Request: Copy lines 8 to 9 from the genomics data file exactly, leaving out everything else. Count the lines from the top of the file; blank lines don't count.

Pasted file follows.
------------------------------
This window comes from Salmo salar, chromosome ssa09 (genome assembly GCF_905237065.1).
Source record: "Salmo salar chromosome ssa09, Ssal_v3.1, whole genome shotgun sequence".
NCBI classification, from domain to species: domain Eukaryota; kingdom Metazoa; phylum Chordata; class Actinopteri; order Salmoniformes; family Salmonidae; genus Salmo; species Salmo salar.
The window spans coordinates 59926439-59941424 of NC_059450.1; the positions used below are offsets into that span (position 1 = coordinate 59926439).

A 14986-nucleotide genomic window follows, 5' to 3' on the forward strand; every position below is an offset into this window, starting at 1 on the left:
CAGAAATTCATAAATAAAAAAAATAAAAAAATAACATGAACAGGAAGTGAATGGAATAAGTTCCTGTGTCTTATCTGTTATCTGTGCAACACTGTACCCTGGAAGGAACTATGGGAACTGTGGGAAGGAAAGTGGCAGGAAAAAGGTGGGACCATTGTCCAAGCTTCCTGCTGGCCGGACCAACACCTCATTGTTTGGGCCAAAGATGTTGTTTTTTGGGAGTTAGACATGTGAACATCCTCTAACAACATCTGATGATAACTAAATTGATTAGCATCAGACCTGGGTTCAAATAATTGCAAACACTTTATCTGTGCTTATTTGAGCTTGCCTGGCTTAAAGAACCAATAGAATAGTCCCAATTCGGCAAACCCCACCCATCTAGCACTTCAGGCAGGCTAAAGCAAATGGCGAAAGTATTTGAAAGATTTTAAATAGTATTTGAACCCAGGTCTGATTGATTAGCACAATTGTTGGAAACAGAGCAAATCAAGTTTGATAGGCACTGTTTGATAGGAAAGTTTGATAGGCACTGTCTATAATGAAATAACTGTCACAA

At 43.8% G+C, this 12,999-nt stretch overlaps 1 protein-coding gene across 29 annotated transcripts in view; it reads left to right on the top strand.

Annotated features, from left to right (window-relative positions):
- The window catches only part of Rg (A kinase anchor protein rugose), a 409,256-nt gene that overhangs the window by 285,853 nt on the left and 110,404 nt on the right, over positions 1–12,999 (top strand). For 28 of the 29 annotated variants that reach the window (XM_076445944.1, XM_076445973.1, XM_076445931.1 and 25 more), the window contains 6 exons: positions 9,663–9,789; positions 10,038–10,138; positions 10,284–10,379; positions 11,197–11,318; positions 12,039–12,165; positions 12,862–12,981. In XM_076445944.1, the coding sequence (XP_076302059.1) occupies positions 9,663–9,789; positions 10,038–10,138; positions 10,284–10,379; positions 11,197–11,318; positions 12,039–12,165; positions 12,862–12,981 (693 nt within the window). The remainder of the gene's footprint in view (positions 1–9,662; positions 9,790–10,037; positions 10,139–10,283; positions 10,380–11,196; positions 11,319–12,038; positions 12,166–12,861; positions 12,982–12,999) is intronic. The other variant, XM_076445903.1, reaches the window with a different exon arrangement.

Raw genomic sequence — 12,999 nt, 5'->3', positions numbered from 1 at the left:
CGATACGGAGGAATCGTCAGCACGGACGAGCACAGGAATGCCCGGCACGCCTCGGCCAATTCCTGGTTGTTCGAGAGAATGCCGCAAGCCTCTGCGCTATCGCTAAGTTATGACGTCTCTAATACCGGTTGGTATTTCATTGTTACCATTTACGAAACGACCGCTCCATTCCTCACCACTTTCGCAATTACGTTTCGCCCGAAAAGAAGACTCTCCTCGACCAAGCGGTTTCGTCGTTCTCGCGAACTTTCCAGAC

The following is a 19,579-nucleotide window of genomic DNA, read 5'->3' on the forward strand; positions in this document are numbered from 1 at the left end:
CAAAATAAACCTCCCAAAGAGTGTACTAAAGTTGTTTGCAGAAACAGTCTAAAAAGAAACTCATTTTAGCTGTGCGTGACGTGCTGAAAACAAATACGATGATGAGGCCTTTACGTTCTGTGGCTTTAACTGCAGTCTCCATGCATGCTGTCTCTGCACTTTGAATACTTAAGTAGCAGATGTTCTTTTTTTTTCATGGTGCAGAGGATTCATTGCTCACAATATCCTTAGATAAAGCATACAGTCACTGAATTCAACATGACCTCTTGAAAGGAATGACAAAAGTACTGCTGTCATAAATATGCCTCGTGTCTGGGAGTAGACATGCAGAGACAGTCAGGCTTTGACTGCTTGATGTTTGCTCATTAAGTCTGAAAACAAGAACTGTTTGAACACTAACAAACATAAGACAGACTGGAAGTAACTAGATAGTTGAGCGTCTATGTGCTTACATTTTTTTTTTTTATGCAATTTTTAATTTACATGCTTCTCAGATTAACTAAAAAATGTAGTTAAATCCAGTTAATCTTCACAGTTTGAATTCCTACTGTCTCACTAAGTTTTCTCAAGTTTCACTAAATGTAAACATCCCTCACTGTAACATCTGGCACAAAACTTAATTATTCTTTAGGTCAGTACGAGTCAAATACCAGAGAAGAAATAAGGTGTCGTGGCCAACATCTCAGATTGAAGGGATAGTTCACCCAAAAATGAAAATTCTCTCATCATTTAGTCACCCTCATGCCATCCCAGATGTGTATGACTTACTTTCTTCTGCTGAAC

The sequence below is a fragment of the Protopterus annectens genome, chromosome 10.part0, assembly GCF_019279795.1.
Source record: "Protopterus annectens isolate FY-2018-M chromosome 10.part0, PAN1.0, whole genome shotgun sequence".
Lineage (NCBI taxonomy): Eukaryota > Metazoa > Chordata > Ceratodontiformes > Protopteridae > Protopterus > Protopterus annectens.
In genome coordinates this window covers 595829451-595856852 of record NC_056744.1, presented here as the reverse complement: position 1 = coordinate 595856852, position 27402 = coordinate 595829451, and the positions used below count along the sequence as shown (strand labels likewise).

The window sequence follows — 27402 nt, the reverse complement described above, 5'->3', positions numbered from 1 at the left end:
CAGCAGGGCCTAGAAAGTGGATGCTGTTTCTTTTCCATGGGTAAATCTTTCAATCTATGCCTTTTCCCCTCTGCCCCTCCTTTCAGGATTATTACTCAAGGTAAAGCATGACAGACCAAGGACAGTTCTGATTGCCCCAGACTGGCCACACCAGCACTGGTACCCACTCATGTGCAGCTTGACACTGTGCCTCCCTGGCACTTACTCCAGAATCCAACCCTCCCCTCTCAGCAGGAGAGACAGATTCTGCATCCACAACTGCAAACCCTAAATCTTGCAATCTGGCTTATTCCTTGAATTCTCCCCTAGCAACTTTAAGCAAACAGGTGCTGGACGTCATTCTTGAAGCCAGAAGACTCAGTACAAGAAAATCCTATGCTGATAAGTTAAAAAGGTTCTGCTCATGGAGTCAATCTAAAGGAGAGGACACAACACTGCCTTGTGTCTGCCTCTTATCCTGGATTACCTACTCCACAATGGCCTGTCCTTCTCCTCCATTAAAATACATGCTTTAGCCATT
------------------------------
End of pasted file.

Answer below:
Annotated features, from left to right (window-relative positions):
- The window catches only part of Rg (A kinase anchor protein rugose), a 409,256-nt gene that overhangs the window by 285,853 nt on the left and 110,404 nt on the right, over positions 1–12,999 (top strand). For 28 of the 29 annotated variants that reach the window (XM_076445944.1, XM_076445973.1, XM_076445931.1 and 25 more), the window contains 6 exons: positions 9,663–9,789; positions 10,038–10,138; positions 10,284–10,379; positions 11,197–11,318; positions 12,039–12,165; positions 12,862–12,981. In XM_076445944.1, the coding sequence (XP_076302059.1) occupies positions 9,663–9,789; positions 10,038–10,138; positions 10,284–10,379; positions 11,197–11,318; positions 12,039–12,165; positions 12,862–12,981 (693 nt within the window). The remainder of the gene's footprint in view (positions 1–9,662; positions 9,790–10,037; positions 10,139–10,283; positions 10,380–11,196; positions 11,319–12,038; positions 12,166–12,861; positions 12,982–12,999) is intronic. The other variant, XM_076445903.1, reaches the window with a different exon arrangement.